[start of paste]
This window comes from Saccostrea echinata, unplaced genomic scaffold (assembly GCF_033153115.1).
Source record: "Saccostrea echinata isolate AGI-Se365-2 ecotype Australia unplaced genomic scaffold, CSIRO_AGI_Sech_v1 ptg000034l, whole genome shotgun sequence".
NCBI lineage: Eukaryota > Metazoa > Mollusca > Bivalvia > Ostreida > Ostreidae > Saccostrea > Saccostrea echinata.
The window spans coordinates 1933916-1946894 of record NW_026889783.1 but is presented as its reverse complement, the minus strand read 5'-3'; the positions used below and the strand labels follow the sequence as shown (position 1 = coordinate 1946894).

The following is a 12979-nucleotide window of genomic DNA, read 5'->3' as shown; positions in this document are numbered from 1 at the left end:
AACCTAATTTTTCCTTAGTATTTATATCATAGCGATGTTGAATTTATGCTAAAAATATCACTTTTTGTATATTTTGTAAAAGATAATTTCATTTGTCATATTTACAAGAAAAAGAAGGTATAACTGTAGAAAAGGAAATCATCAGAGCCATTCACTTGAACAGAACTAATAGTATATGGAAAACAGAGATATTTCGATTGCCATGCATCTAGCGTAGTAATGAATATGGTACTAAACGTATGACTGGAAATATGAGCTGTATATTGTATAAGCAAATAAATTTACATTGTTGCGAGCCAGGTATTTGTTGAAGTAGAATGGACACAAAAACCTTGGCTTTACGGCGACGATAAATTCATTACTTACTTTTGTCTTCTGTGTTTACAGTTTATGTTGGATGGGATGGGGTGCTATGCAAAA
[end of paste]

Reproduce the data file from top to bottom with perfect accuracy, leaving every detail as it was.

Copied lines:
This window comes from Saccostrea echinata, unplaced genomic scaffold (assembly GCF_033153115.1).
Source record: "Saccostrea echinata isolate AGI-Se365-2 ecotype Australia unplaced genomic scaffold, CSIRO_AGI_Sech_v1 ptg000034l, whole genome shotgun sequence".
NCBI lineage: Eukaryota > Metazoa > Mollusca > Bivalvia > Ostreida > Ostreidae > Saccostrea > Saccostrea echinata.
The window spans coordinates 1933916-1946894 of record NW_026889783.1 but is presented as its reverse complement, the minus strand read 5'-3'; the positions used below and the strand labels follow the sequence as shown (position 1 = coordinate 1946894).

The following is a 12979-nucleotide window of genomic DNA, read 5'->3' as shown; positions in this document are numbered from 1 at the left end:
AACCTAATTTTTCCTTAGTATTTATATCATAGCGATGTTGAATTTATGCTAAAAATATCACTTTTTGTATATTTTGTAAAAGATAATTTCATTTGTCATATTTACAAGAAAAAGAAGGTATAACTGTAGAAAAGGAAATCATCAGAGCCATTCACTTGAACAGAACTAATAGTATATGGAAAACAGAGATATTTCGATTGCCATGCATCTAGCGTAGTAATGAATATGGTACTAAACGTATGACTGGAAATATGAGCTGTATATTGTATAAGCAAATAAATTTACATTGTTGCGAGCCAGGTATTTGTTGAAGTAGAATGGACACAAAAACCTTGGCTTTACGGCGACGATAAATTCATTACTTACTTTTGTCTTCTGTGTTTACAGTTTATGTTGGATGGGATGGGGTGCTATGCAAAA